Most news sources manage to agree that at its peak the Apex gang contained around 130 members. Melbourne is currently home to 6007 Sudanese people. Which means that the Apex gang make up just 1.85% of the total Sudanese population. With statistics that low, it is ignorant to assume that ‘any African out there’ could be a member of Apex. You also might be interested to know that of the 2000 teenagers committing crimes in Victoria between October 2015 to September 2016, 1700 of them were born in Australia. So why aren’t we running scared from them?

One of the worst parts for me is that if I’m walking on a street at night and I see a group of young men walking towards me, sometimes I feel a twinge of fear if they are African looking. Because the thought that goes through my mind is, “Well, what if they are part of that violent minority?” Just my luck.

It is assumptions like these that can lead us to discriminate against perfectly innocent Sudanese people in the community, particularly young males. Where do we get our facts from? Do we even have any actual statistics? I know that before this week I haven’t even read one single article about the Apex gang and the way they’re ‘terrorising Melbourne’. All of my information was word of mouth, probably by people who themselves have already felt the cold fingers of anxiety creep over their shoulders and shiver down their back.

I’ve always known that the minority ruin it for the majority, but what I didn’t know until I actually read some articles is that the Apex gang contains several nationalities, including Australian, which the media largely ignores.

Other information that has reached me by word of mouth is the tough situations that Sudanese friends of mine have encountered just because of their ethnicity. If you think basic racial slurs in the schoolyard are all they’ve got to worry about, you’d be wrong. From being told to ‘get out of here’ while attempting to enter a workplace to start a shift, to being run away from when you needed help after locking your keys in your car, to assault in broad daylight on the way out of the school gates.

Several schools across the western suburbs of Melbourne have banned any ‘African looking’ people from gathering in groups of more than three because it ‘intimidates’ the other students. This is the kind of racial profiling that leads people to become even more prejudiced, and African young people to feel increasingly ostracised.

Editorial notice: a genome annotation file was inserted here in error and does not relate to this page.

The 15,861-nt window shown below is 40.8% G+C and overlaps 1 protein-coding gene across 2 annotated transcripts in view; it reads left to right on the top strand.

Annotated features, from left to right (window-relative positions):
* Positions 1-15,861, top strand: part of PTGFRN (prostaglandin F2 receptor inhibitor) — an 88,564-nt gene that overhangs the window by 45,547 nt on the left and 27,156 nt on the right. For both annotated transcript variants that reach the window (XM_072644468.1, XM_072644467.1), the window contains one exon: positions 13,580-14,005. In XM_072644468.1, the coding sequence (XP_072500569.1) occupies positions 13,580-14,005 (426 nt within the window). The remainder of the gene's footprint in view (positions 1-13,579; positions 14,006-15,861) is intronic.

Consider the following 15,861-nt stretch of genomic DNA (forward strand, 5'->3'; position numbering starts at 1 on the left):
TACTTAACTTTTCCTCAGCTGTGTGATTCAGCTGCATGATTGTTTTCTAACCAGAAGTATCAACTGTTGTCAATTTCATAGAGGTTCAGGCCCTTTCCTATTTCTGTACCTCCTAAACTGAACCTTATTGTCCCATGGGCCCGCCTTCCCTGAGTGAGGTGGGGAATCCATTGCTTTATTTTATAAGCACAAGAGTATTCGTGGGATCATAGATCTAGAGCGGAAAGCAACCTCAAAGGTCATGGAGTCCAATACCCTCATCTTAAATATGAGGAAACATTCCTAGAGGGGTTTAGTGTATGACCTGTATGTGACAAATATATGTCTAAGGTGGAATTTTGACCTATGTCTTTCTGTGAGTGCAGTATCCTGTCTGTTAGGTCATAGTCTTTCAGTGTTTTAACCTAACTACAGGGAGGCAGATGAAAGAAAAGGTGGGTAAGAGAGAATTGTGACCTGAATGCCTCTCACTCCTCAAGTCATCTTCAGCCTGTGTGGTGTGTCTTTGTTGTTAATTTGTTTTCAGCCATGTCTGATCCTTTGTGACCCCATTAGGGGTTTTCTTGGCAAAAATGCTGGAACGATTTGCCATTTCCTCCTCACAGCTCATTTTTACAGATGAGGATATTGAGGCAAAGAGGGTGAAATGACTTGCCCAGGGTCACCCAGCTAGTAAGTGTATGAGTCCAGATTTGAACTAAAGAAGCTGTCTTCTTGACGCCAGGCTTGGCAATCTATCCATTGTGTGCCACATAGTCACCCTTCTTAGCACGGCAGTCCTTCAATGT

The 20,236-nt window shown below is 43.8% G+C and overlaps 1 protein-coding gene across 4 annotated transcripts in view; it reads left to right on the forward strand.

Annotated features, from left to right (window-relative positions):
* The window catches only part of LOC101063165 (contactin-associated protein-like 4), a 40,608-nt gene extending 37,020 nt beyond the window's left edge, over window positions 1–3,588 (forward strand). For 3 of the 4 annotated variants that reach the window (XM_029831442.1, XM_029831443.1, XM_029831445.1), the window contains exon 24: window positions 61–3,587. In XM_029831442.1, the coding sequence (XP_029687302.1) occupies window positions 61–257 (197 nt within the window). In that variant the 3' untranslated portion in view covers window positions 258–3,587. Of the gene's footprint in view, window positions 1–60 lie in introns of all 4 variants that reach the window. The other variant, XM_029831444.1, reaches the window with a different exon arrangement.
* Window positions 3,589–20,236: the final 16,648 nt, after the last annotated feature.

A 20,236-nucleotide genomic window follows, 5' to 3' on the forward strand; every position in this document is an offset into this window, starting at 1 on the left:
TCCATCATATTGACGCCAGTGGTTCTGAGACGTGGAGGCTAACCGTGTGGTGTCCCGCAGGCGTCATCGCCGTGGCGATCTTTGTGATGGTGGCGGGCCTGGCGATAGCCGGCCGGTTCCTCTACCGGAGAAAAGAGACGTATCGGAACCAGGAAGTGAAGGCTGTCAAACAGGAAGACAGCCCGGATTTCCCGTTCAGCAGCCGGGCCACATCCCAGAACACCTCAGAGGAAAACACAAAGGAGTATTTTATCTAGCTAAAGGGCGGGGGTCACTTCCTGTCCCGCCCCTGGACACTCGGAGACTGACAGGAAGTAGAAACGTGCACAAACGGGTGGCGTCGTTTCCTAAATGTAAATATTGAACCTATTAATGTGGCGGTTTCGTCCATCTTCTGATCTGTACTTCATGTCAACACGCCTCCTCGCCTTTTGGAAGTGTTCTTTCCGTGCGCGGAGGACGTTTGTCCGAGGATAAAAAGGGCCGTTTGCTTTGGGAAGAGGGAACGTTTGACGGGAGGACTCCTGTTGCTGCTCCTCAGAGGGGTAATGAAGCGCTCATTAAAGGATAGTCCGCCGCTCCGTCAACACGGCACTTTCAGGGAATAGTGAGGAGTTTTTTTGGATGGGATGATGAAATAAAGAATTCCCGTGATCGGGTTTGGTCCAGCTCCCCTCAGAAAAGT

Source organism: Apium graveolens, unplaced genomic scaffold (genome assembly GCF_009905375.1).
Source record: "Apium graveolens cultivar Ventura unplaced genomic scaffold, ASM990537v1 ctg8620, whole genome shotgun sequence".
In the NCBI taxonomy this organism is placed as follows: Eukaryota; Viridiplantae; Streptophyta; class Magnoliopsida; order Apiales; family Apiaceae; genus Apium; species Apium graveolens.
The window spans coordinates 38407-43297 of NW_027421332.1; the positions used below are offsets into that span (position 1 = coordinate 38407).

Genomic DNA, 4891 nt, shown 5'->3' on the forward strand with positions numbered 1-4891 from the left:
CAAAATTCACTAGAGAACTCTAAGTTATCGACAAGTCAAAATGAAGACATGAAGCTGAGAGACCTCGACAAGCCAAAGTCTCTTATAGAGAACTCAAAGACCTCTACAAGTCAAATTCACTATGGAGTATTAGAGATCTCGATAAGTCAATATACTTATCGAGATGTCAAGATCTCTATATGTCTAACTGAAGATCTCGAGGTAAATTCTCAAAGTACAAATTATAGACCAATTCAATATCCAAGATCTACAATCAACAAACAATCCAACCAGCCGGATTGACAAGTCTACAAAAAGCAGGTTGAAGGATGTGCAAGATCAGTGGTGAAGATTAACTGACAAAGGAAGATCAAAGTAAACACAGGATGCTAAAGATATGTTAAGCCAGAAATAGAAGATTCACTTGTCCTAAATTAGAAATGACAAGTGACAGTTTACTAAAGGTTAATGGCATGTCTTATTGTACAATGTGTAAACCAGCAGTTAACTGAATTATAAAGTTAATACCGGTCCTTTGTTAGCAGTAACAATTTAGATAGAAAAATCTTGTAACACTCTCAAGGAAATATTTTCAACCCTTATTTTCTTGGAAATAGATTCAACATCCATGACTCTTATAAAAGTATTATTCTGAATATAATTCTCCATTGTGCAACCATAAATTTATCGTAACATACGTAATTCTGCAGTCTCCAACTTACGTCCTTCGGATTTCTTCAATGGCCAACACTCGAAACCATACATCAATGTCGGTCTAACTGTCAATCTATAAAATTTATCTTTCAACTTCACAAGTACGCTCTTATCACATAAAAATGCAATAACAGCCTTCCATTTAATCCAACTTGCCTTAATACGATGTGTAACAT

The Sunday Morning Herald referred to the Apex gang as a ‘lightning rod’ for racial violence (Michael Koziol) and The Saturday Paper claim that, “When not covered responsibly, hot topics such as race and immigration encourage discrimination against groups of people that are already marginalised” (Santilla Chingaipe).

Can you imagine what it’s like living in Melbourne as a South Sudanese young person with the shadow of the Apex gang looming over your shoulder? Sudanese all across our city are experiencing fear, suspicion and sometimes even outright rejection or hatred because of their ethnicity or fears that they may be violent, based on the actions of strangers, not their own. That shouldn’t sit alright with us.

Just to be clear, I am in no way downplaying the pain that victims of the Apex gang have suffered, merely trying to shed some light on the pain of another group of innocent victims.

Probably most of us when asked if we harbour racial prejudice would say no, but what does fearing a whole people group just because of a 1.8% gang say about us?

So when you come across people from any kind of ethnicity different to you, if their behaviour is normal and peaceful, give them the benefit of the doubt and assume that they’re just a great person like you, trying to navigate life’s struggles and hoping that the world can see them for who they really are, not just the colour of their skin.

Sincerely
Lil

 

 

Sources (all found 15 June 2017):
http://profile.id.com.au/s_greater-melbourne/sudanese-population

https://www.thesaturdaypaper.com.au/news/media/2017/02/25/race-stereotyping-and-melbournes-apex-gang/14879412004275

http://www.heraldsun.com.au/news/victoria/south-sudanese-students-banned-from-congregating-in-groups-at-several-melbourne-schools/news-story/88e7d820d1714beb59cb6bdb7722fd1f

http://www.smh.com.au/federal-politics/political-news/apex-gang-most-youth-crimes-committed-by-australianborn-police-say-20170412-gvj964.html